Look before you leap into Disk Encryption

Posted by tong on Tue 28 May 2013 at 16:42

Thinking Disk Encryption give you more peace of mind? Then think again. It's well known that "fail to plan" means "plan to fail". But when comes to Disk Encryption I did not see any reasonable planning on disk failure, even though I've googled extensively.

Before I go into detail, let's outline the problem we are trying to solve here -- Disk Encryption for *normal* *home* user. They differ from big corporation in that, big corporation will throw away disks once SMART *indicates* the disk is failing, while normal home user will try still to use it until it fails massively. Well, at least I do that, and I buy cheap 3TB Seagate Barracuda drive, which is even cheaper than 2TB Western Digital hard drive, because I know carefully planning makes all the differences.

When I asked the question on the Debian-user mailing-list, the first answer I got was, "have more backups". If that's the only answer that comes into your mind, then you are just kidding yourself or not a normal home user as I outlined above, because practically, how would you backup a 3TB hard drive, onto spindles and spindles of DVDs or just buy another 3TB hard drive? What if they fail as well?

So it all boils down to assessing the risk and do proper planning.

How big the risk is with Disk Encryption? A tiny error in the hard drive, your 3TB storage could be gone forever. If someone is saying at the back of their mind "I might still have a chance to salvage the situation as always before", then he is simply "planning" to fail, because Disk Encryption is designed to fight against forensic analysis, even the pro's can't do it. Blindly go into the Full Disk Encryption without knowing how to properly provide a safety net for yourself is going to be a total disaster, because when I googled for answers, all that I got was incidents after incidents that the disk is gone forever.

The solution?

I'm still investigating the situation, and have the following three strategies available. Please jump in if you have more suggestions.

1. Know what to backup. This is very important, especially for Disk Encryption. So far I haven't backup anything on my encrypted disk yet (because it is impractical to me as a normal home user), but will do the following immediately. Details is from http://lists.debian.org/debian-user/2013/05/msg00025.html:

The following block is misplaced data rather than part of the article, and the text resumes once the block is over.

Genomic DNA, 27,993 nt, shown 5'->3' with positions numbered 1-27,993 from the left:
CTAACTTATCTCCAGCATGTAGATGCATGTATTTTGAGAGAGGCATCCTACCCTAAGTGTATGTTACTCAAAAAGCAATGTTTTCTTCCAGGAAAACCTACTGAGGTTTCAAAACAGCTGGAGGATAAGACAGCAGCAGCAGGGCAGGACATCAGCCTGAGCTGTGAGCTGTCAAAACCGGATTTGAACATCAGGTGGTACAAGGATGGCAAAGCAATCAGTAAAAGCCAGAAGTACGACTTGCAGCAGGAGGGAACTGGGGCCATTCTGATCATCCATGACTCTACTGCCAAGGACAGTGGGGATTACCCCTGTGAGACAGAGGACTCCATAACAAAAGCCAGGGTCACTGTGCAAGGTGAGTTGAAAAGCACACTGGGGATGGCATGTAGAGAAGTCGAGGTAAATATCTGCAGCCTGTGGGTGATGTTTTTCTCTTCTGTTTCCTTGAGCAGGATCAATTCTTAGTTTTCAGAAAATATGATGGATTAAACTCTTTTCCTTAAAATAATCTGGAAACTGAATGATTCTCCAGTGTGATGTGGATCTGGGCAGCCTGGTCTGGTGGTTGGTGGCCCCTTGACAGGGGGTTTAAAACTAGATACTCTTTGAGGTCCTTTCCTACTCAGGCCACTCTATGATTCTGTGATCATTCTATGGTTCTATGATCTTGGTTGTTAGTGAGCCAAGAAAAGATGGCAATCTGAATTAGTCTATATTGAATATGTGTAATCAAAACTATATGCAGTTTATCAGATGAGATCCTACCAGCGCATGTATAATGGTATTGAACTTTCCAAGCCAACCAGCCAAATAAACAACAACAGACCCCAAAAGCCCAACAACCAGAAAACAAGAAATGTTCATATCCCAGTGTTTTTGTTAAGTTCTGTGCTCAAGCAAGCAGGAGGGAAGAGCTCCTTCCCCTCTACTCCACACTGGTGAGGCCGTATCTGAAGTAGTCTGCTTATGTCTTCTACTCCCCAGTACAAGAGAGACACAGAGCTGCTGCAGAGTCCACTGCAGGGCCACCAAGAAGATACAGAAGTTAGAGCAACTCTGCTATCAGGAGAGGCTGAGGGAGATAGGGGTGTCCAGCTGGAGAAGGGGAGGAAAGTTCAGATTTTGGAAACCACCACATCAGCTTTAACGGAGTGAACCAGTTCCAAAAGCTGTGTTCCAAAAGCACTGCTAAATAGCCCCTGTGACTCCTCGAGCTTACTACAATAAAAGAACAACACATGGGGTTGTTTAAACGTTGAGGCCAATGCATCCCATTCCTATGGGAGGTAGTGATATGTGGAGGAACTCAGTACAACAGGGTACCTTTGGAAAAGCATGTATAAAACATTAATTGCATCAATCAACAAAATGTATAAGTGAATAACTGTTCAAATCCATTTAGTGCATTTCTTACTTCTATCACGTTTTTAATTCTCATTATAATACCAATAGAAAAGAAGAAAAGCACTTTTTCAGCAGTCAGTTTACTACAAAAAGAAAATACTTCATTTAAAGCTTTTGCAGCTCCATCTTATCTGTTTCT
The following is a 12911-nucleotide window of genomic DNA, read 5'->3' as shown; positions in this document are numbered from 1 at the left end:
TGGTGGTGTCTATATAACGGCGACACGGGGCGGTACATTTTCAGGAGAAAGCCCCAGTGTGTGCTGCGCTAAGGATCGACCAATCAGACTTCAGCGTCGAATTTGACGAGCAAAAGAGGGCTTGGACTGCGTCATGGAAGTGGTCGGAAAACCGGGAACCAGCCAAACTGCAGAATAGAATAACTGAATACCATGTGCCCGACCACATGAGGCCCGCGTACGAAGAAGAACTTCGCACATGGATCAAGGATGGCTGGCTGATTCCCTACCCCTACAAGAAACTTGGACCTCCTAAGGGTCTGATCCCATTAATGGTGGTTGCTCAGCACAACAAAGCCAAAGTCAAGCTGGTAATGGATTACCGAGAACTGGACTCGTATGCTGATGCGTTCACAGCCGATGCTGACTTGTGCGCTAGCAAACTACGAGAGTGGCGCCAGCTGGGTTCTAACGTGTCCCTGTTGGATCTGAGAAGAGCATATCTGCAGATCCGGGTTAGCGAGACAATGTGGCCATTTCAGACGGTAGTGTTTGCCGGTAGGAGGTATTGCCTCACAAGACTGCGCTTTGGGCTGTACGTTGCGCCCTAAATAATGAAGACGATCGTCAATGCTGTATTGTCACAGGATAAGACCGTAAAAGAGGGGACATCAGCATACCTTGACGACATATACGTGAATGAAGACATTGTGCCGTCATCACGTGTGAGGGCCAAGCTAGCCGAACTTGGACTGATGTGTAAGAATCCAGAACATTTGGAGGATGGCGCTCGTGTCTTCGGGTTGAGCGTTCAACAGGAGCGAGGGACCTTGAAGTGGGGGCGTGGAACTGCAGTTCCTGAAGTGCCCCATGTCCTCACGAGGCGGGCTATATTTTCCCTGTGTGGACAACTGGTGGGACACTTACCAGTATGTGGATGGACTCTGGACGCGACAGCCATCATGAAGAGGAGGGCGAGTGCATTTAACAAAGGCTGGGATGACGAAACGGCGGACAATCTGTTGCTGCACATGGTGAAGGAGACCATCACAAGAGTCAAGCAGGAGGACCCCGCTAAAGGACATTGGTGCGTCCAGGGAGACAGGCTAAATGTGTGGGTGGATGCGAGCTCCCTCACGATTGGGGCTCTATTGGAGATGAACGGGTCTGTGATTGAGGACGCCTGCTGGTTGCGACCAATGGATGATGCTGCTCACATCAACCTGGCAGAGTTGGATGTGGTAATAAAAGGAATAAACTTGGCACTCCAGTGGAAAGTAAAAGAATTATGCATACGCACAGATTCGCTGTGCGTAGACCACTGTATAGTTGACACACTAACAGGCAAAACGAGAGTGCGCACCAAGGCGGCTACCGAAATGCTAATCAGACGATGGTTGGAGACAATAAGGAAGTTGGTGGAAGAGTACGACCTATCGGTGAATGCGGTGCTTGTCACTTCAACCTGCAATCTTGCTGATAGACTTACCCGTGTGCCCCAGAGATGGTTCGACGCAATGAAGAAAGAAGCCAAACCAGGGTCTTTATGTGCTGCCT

"I guess what you are referring to can happen if you get bad sectors where the LUKS header resides. This is a single point of failure in LUKS whole-disk encryption, to plan for this you must have current backups (but most likely on another encrypted media, so there is always a tiny probability that this is going to happen there too), and backup the LUKS headers (see command "cryptsetup luksHeaderBackup"). See cryptsetup man for security good practice regarding the headers backups."

2. Armed with better gadget. Having backups is the passive way to build a safety net, but how about active protection? Markus Gattol, the author of dm-crypt and LUKS full-disk encryption, recommend to use Btrfs. He has been a BtrFS fan as early as August 2008 (http://www.markus-gattol.name/ws/dm-crypt_luks.html). Why? Because "Btrfs is a new copy on write (CoW) filesystem for Linux aimed at implementing advanced features while focusing on fault tolerance, repair and easy administration" (https://help.ubuntu.com/community/btrfs). It is jointly developed at Oracle, Red Hat, Fujitsu, Intel, SUSE, STRATO and many others (https://btrfs.wiki.kernel.org/index.php/Main_Page). In 2008, the principal developer of the ext3 and ext4 file systems, Theodore Ts'o, stated that although ext4 has improved features, it is not a major advance, it uses old technology, and is a stop-gap; Ts'o believes that Btrfs is the better direction because "it offers improvements in scalability, reliability, and ease of management" (http://en.wikipedia.org/wiki/Btrfs). What attract me of the BtrFS fault tolerance features are: